Dimi Papadatos was given a wake-up call last year.
Having secured conditional status on the European Tour, Papadatos struggled to keep pace with the depth of talented players on that circuit and returned home late in the year with his confidence shot and his world ranking tumbled.
But Papadatos has started working with a new coach in Richard Woodhouse and also on improving his mental approach – and it’s paying dividends.
The 25 year-old, who hails from the New South Wales Central Coast, fired an eight-under par round of 64 on the second morning of the Oates Vic Open to leap up the leaderboard and heads into the weekend 12-under.
He currently trails Queensland’s Jake McLeod – who shot a stunning new course record around the Creek lay-out of 11-under par 61 – by a shot.
Papadatos fired nine birdies in his round with a bogey on the par-four fourth hole of the Creek course – the 14th of his round – the only blemish.
Papadatos admitted his game wasn’t ready for his stint in Europe last year.
“I’ve had some good results in Australia but going over there and playing in the main tour events, and even the Challenge Tour, there’s a lot of good players and I really struggled last year,” Papadatos said.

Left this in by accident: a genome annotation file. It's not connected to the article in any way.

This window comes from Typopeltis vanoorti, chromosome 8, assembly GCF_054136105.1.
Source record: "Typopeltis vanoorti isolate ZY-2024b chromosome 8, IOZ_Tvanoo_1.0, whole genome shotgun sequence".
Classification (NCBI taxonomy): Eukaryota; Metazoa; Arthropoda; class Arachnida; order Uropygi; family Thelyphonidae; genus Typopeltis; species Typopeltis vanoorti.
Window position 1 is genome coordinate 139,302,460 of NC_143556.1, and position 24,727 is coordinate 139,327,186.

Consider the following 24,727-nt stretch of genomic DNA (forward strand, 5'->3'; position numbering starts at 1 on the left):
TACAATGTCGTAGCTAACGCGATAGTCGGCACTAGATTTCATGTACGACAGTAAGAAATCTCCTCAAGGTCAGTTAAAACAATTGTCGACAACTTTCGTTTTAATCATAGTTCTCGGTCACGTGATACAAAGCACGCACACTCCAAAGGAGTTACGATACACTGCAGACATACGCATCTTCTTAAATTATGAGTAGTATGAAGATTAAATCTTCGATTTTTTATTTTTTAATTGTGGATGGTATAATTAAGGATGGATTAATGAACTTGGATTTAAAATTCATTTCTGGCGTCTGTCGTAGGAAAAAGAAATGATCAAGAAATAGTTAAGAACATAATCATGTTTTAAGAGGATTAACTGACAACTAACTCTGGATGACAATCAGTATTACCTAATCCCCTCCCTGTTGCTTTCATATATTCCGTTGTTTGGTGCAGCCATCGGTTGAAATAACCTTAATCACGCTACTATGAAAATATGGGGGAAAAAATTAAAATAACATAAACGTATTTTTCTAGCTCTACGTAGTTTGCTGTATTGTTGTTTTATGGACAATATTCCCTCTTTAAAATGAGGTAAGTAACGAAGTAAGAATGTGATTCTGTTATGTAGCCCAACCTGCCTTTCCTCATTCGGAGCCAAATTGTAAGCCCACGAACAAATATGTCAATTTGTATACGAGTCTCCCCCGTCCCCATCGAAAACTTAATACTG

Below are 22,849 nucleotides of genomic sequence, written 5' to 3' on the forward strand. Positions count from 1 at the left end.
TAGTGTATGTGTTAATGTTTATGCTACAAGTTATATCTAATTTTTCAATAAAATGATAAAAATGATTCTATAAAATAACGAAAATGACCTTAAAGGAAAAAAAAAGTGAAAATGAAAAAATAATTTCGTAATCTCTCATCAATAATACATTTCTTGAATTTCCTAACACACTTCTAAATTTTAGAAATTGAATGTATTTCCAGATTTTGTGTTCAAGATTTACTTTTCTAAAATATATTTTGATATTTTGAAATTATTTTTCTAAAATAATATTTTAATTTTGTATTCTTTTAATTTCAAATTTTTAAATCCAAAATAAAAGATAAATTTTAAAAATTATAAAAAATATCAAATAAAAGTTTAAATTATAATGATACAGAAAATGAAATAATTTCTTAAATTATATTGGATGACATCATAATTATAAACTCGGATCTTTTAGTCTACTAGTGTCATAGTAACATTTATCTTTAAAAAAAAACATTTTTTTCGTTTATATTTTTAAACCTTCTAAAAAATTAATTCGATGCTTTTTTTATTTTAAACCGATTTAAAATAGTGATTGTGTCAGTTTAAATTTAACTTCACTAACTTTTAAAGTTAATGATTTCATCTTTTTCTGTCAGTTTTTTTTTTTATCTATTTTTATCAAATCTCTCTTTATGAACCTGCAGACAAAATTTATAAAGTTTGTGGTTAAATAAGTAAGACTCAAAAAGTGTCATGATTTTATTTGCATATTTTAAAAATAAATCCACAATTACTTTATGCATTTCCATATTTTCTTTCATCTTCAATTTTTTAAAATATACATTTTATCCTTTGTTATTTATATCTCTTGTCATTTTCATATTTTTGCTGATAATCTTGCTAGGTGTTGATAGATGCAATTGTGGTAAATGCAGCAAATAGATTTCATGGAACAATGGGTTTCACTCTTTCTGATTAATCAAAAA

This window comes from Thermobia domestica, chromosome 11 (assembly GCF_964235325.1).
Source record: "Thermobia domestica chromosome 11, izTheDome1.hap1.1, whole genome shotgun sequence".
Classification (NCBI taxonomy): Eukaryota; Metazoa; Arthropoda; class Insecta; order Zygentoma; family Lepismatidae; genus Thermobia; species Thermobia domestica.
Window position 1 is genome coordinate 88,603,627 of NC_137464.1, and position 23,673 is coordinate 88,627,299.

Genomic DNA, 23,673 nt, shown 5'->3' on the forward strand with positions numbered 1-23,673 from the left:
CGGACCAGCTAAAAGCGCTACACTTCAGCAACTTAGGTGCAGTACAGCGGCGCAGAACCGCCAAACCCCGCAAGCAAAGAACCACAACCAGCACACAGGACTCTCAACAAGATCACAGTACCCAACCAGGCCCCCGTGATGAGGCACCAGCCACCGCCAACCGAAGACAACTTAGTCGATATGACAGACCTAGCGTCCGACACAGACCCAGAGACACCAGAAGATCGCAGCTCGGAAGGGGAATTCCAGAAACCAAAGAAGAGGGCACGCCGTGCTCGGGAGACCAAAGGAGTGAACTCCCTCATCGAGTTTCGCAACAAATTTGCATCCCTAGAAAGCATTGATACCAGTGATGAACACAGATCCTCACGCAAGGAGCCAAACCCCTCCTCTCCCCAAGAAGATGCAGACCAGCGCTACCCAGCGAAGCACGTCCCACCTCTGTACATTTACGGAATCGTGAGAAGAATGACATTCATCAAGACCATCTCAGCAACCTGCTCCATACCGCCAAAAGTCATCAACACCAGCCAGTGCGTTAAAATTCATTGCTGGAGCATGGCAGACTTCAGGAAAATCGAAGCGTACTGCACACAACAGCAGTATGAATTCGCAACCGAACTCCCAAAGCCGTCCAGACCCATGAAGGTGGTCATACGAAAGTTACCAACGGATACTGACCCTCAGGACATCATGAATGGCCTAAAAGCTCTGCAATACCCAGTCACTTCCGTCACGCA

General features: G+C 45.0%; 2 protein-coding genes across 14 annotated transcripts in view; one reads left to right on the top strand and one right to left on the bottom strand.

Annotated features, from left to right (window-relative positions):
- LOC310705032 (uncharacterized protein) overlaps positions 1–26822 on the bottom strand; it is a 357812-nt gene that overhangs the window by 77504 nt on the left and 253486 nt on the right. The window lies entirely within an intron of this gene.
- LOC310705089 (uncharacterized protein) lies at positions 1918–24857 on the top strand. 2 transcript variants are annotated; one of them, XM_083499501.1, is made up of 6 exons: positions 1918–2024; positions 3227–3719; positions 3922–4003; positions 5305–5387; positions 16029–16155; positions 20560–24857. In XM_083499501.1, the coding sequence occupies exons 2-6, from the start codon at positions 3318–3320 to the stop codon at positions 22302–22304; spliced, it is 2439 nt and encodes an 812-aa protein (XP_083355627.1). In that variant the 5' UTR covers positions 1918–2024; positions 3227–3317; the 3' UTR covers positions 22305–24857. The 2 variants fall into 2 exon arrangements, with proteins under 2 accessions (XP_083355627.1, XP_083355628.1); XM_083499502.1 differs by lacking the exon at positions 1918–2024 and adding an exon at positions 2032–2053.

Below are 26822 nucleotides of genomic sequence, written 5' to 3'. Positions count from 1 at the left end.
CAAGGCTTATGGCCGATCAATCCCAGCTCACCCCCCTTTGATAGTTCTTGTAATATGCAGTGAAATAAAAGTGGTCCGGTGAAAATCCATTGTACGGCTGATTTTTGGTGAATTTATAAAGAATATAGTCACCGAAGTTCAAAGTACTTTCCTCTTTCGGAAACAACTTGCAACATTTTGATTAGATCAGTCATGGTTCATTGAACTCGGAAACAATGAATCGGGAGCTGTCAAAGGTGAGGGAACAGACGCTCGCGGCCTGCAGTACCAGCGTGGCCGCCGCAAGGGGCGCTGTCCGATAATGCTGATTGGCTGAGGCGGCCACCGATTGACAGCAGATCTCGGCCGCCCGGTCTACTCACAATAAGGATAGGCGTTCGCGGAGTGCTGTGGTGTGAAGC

“I played average and it was against a lot stronger fields. So it was a good wake up call.
“I got beaten down for about five months over there and played terrible, cost me a lot of money but it was a good wake-up call that I needed.”
The 2014 New Zealand Open winner said he returned home and realised he needed to put a lot more preparation into his game and tournaments.
“I was working hard, but when you go over there and see the guys that are the next level, it was like `I’ve got nothing’ and it was just embarrassing standing next to them,” he said.
“It’s about attitude. I’ve been working with a guy who does neuro feedback. I just started with him before the (2016) Aussie Open, which was my first good result.
“He’s been helping me out a bit with my mental side. I don’t really get down, I get a bit of a hot head sometimes and lose focus very easy from doing that.
“Just coming up to some tournaments and not switching on and giving myself a free go. I just rock up and go through the motions and play bad and say `what happened’.
“When I’m playing well I can definitely get it going, but I just needed to get that consistency.
“I’ve done it about half a dozen times. I’ve played good in some big events so hopefully I can start getting a bit of momentum now and keep it going.”
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